Food & Drink

Food Stuff

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Taste of the past — On Saturday, Oct. 20, Coach Insignia will host what's billed as "The Great Detroit Restaurant Feast," a celebration of historic dishes from such beloved venues as Joe Muers' (Platter of Fruits of the Sea), London Chop House (Dover Sole Murat) and Roma Café (Sweetbreads in Mustard Sauce). Sample the past in one sitting, with a view of the Detroit skyline. Master Sommelier Madeline Triffon will offer a wine package at an additional cost. Seats at 7 p.m.; at the Renaissance Center, Detroit; $64.95 per person, plus tax & gratuity; reservations at 313-567-2622.

Filler-upper — Roseville's Lazybones Smokehouse has hopped on the take-away buffet bandwagon with its "All-You-Can-Carry-Out BBQ Lunch Buffet." They promise to feature "smoked meats, juicy broasted chicken, hot-from-the-oven smokehouse pizzas, made-from-scratch sides and salads." The menu will change every week, with weekly barbecue buffet menus available online at lazybonessmokehouse.net. These "buffets" work like so: You will be given a large carryout container and can fill it up with whatever you want from the barbecue buffet. As long as the container closes, you'll pay just $6.99. Lunch buffet is 11 a.m.-1 p.m. Tuesday through Friday, at 27475 Groesbeck Hwy., Roseville; 866-671-0221.

 

Eat the Page

Food writers Andrew Dornenburg and Karen Page have collaborated before (on Culinary Artistry and Becoming a Chef, both serious works on subjects dear to food lovers). But What to Drink with What You Eat ($35, Bullfinch) is based on the premise that a great meal must be paired with an appropriate drink. The authors have explored the subject with noted chefs and sommeliers in an effort to help readers make their own best choices. The pairings range from Kentucky Fried Chicken to oxtails. Breakfast, lunch, dinner and snacks are all matched with beer, wine, even coffee and tea.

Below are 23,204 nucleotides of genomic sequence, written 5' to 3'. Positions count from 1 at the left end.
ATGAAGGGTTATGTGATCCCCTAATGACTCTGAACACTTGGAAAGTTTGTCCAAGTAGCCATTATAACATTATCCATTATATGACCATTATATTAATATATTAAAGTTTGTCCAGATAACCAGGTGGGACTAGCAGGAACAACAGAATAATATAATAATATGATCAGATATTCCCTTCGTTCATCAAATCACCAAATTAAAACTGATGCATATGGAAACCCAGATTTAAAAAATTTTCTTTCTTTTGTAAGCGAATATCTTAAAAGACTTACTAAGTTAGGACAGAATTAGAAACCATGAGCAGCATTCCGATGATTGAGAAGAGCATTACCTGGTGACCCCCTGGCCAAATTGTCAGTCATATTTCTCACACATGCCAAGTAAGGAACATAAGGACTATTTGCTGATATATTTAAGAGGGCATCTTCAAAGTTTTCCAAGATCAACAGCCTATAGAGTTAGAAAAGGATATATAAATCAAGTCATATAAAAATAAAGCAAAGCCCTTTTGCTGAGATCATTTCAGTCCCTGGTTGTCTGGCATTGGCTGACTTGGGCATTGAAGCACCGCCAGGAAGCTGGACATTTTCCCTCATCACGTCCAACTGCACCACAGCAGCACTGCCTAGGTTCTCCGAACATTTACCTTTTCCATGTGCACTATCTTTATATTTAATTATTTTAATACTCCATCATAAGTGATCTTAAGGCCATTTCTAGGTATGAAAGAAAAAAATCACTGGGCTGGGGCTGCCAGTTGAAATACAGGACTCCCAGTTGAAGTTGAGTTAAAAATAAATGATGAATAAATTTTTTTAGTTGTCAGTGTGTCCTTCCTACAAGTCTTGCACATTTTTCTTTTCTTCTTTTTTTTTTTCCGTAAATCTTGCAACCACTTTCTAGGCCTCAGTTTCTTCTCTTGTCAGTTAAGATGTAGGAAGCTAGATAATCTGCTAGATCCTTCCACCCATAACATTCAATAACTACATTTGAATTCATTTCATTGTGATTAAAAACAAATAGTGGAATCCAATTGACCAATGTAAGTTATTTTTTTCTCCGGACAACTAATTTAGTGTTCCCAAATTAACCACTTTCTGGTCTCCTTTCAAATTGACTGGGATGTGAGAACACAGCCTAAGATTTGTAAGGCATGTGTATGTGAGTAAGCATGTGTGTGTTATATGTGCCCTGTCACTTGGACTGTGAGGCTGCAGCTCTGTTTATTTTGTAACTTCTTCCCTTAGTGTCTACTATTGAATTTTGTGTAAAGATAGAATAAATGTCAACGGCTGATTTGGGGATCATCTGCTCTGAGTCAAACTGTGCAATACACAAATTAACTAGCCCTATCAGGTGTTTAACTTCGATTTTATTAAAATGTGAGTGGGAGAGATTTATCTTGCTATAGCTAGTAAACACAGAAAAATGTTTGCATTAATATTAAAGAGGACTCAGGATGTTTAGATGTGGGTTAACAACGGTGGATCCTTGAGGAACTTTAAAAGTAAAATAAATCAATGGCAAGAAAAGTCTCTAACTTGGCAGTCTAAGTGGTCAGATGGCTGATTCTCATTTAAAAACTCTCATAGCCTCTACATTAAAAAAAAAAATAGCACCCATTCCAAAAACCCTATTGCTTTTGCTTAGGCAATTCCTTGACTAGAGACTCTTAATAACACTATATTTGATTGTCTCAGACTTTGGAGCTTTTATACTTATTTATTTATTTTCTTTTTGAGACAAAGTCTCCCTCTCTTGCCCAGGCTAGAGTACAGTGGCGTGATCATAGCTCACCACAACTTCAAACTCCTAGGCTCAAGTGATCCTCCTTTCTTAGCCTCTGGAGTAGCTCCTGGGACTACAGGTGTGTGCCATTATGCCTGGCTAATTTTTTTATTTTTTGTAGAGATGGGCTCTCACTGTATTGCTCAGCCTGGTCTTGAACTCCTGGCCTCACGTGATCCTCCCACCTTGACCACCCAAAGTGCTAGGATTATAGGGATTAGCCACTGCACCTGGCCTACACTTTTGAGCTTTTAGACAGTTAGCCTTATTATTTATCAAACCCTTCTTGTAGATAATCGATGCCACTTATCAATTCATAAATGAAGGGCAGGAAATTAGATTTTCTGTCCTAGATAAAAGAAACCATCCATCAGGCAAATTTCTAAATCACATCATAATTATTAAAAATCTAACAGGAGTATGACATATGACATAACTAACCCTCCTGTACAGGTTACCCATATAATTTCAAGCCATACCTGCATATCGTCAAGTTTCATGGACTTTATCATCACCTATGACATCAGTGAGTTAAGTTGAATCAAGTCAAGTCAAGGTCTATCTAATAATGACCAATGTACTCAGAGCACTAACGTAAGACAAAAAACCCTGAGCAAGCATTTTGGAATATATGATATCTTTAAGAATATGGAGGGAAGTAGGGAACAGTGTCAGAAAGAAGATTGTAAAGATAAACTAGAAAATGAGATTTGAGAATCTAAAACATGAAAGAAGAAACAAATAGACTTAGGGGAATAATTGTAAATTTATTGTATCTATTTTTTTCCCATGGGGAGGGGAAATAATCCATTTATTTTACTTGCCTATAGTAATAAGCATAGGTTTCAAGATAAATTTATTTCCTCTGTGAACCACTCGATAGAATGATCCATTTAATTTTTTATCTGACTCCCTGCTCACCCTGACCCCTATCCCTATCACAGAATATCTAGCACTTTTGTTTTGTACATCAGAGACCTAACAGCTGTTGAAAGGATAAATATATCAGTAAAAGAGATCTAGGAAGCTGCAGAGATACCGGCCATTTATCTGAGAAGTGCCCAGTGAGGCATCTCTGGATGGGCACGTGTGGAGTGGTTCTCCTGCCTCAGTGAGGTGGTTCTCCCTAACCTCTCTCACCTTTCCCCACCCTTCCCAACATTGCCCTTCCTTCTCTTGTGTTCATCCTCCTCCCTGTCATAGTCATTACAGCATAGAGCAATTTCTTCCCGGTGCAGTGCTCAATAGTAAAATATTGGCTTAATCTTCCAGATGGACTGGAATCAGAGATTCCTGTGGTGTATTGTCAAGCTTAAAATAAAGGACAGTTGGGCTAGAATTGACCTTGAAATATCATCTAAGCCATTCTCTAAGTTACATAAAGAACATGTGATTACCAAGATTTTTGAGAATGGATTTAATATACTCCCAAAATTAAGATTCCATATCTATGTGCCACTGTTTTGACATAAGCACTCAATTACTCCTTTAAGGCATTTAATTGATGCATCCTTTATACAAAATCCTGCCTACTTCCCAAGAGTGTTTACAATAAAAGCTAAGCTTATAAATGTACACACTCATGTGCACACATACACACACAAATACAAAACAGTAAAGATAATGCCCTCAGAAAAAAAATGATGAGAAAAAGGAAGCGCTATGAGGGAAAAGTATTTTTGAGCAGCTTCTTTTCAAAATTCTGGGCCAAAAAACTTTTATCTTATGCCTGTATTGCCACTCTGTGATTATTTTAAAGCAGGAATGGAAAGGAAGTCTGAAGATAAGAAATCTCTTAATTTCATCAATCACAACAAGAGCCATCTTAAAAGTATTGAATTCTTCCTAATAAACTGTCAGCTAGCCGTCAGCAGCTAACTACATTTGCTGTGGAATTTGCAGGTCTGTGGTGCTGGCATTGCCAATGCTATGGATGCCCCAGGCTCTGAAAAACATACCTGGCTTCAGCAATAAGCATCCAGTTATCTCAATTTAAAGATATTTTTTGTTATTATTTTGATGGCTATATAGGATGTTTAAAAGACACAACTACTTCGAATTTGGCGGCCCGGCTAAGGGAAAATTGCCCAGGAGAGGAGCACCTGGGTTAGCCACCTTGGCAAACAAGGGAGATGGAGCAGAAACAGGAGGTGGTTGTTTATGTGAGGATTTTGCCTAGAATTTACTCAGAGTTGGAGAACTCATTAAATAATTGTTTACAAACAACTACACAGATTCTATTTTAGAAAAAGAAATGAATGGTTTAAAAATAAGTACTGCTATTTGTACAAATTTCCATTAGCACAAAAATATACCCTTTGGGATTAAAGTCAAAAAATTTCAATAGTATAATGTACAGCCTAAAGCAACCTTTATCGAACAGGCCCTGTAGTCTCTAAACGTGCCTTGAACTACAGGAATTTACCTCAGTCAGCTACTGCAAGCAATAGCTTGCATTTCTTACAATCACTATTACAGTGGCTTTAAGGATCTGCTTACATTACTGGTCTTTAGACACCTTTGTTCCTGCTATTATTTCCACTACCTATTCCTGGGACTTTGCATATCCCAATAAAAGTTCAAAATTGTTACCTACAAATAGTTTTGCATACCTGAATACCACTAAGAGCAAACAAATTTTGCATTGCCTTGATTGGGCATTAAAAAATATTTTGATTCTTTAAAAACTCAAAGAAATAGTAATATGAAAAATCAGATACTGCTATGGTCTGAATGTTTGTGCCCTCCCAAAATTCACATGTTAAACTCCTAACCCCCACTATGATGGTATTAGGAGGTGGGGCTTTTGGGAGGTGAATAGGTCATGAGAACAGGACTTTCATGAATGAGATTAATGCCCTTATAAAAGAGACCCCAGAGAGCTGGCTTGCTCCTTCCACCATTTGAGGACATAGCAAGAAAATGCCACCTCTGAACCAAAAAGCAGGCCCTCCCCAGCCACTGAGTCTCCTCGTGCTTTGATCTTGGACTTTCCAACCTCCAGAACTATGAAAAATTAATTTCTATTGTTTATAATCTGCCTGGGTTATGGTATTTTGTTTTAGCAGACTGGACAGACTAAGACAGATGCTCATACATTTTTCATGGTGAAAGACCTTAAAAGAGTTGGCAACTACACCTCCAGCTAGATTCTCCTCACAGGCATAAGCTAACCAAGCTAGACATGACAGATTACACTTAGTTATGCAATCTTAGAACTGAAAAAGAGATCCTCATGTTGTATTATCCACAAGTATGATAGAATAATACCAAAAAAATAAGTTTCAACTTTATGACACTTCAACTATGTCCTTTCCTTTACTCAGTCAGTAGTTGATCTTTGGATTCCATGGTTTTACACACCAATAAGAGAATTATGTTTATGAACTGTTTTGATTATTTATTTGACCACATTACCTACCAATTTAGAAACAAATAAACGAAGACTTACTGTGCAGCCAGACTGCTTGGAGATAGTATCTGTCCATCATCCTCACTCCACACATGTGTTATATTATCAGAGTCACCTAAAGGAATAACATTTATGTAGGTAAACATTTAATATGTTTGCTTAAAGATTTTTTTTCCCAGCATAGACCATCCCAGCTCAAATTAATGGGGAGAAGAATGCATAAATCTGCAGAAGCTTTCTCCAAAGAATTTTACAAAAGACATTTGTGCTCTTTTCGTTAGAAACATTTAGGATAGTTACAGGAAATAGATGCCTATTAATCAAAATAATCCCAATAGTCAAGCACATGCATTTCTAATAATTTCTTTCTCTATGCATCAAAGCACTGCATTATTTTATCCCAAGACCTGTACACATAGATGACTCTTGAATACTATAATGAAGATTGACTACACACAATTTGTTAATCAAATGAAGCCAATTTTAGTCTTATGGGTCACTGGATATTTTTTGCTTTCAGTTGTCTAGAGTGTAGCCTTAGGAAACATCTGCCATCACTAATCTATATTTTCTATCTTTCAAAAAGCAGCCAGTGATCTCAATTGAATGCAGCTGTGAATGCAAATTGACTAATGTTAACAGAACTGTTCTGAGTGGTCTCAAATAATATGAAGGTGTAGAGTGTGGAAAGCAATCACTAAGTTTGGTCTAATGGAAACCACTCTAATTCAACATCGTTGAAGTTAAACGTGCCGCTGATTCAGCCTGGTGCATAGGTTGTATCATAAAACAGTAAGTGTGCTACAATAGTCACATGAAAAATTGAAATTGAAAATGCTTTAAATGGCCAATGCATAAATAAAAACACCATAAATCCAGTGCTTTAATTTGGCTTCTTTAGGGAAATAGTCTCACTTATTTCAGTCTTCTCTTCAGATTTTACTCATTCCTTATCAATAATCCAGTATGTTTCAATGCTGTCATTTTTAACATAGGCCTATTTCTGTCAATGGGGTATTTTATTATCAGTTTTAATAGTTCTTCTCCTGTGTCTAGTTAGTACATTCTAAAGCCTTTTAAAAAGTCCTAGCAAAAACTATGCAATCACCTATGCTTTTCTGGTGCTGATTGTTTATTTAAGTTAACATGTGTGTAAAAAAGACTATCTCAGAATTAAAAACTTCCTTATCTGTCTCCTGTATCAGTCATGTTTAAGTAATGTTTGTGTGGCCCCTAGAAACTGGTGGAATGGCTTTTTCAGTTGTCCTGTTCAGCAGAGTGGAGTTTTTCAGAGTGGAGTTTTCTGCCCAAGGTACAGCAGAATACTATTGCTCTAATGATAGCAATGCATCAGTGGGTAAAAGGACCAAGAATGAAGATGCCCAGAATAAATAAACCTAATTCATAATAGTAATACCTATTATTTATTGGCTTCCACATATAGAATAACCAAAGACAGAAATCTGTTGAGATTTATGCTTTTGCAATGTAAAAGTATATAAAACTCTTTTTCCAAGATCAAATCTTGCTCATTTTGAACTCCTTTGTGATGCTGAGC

A Tasty Beverage

For a potation called "Between the Sheets," shake 2 ounces of brandy, 2 ounces of light rum, 1-1/2 ounces of lemon juice and 1 ounce of Cointreau or Triple Sec with ice. Strain it into a cocktail glass and garnish with a slice of lemon or lime. It's tart and tasty. A flask full of this will keep you warm on a chilly day at the World Series. Keep your fingers crossed. And the name suggests what might develop after the game, especially if the Tigers win.

It Works

These stovetop popcorn poppers really work. Just put in a little oil and some popcorn — we discovered that numerous varieties exist — and put the popper on a hot burner. As soon as one or two kernels begin to pop, spin the handle, which stirs the popcorn in the pan and prevents it from burning. A vented lid lets the steam escape, keeping the corn dry and crisp. In about three minutes you'll begin munching on six quarts of some theater-quality fresh popcorn. Experiment with different toppings — finely grated cheddar or a sprinkling of brown sugar. Caramel corn recipes are easily found online.

Know of any new restaurants, special dinners or food-related events? Let us know. Send materials two weeks in advance to mjackman@metrotimes.com.

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